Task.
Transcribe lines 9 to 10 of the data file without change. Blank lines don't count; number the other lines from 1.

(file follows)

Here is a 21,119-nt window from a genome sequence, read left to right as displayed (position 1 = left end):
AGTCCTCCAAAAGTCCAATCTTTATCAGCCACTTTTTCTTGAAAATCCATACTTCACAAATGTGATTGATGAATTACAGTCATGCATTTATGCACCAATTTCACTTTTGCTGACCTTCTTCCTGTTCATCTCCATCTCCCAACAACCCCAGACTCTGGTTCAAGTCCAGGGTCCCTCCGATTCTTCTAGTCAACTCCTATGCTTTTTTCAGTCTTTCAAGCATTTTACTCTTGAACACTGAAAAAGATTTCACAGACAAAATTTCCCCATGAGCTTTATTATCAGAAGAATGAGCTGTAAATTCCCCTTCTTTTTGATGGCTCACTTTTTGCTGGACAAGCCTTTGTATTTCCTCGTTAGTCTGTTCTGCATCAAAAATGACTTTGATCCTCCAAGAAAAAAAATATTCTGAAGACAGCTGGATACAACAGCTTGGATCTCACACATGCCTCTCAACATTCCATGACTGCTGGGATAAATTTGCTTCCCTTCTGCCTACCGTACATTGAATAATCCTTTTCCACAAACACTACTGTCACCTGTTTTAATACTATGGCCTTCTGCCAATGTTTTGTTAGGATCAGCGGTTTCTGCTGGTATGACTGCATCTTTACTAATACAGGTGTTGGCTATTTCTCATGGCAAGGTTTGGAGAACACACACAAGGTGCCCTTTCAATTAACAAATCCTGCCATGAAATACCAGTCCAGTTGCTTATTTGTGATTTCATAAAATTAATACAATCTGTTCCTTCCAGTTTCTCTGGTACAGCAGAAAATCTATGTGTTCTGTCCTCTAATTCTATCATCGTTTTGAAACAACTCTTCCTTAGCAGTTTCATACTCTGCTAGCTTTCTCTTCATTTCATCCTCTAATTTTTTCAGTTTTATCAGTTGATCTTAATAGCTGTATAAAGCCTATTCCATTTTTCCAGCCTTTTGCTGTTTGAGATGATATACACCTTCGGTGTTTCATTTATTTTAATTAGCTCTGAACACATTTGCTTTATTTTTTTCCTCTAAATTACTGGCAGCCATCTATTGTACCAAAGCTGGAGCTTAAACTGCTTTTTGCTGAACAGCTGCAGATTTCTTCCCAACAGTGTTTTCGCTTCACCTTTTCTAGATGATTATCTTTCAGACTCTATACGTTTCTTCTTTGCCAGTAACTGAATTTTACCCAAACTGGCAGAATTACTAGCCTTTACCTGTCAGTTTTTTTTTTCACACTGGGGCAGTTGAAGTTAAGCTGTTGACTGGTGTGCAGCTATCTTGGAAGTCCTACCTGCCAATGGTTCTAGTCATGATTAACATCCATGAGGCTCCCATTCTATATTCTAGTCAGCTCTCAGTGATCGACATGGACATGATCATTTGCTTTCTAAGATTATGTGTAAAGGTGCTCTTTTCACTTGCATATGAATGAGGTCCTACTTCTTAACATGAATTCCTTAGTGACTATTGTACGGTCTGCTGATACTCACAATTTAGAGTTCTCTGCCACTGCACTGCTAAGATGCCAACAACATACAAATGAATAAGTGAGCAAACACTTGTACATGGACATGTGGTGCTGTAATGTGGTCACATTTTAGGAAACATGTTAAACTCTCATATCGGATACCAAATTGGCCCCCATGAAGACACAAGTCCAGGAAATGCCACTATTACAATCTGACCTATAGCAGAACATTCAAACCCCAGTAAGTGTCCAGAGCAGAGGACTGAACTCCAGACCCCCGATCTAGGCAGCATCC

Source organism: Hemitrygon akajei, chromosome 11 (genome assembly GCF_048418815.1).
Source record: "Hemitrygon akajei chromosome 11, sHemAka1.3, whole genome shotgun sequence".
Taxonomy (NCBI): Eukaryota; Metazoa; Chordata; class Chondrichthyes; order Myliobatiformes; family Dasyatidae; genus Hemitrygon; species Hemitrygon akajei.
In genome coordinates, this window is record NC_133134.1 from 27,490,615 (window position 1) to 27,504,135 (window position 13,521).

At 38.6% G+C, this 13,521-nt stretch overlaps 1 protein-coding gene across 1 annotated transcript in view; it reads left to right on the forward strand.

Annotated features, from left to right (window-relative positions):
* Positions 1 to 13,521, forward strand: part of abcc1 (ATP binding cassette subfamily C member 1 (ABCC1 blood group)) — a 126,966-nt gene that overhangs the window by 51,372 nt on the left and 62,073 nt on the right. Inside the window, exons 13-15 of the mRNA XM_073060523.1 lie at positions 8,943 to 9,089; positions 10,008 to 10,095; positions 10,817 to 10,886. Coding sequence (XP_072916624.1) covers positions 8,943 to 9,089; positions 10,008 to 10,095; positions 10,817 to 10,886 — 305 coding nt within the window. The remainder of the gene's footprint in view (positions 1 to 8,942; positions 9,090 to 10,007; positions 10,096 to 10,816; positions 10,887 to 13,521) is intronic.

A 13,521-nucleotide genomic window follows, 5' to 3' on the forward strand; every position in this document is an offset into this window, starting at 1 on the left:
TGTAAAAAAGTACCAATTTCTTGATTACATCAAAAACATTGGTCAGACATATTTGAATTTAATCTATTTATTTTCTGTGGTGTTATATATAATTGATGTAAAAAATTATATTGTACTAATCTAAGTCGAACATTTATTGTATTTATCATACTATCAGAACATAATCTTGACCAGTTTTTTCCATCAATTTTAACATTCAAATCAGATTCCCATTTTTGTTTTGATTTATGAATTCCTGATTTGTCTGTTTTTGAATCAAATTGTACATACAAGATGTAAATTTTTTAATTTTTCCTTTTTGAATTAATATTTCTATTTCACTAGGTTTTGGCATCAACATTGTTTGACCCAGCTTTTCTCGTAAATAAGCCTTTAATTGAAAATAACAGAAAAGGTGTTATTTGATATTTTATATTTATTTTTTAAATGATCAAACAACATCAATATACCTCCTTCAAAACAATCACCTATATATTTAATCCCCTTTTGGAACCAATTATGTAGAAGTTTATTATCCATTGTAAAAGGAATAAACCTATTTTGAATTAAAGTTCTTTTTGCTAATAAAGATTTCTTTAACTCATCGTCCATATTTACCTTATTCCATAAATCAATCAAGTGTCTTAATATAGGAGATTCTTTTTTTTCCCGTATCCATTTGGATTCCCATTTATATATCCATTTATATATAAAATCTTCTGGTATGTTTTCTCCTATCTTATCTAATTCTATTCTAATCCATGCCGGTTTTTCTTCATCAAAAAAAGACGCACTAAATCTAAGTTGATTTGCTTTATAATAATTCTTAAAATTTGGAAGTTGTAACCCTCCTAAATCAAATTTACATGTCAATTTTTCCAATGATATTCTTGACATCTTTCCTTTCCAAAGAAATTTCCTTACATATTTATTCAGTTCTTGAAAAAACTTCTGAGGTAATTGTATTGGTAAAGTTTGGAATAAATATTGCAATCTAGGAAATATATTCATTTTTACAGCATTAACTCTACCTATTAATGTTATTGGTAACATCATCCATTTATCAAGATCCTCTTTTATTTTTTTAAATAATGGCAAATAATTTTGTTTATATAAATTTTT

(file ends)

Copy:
* Positions 1 to 13,521, forward strand: part of abcc1 (ATP binding cassette subfamily C member 1 (ABCC1 blood group)) — a 126,966-nt gene that overhangs the window by 51,372 nt on the left and 62,073 nt on the right. Inside the window, exons 13-15 of the mRNA XM_073060523.1 lie at positions 8,943 to 9,089; positions 10,008 to 10,095; positions 10,817 to 10,886. Coding sequence (XP_072916624.1) covers positions 8,943 to 9,089; positions 10,008 to 10,095; positions 10,817 to 10,886 — 305 coding nt within the window. The remainder of the gene's footprint in view (positions 1 to 8,942; positions 9,090 to 10,007; positions 10,096 to 10,816; positions 10,887 to 13,521) is intronic.

A 13,521-nucleotide genomic window follows, 5' to 3' on the forward strand; every position in this document is an offset into this window, starting at 1 on the left: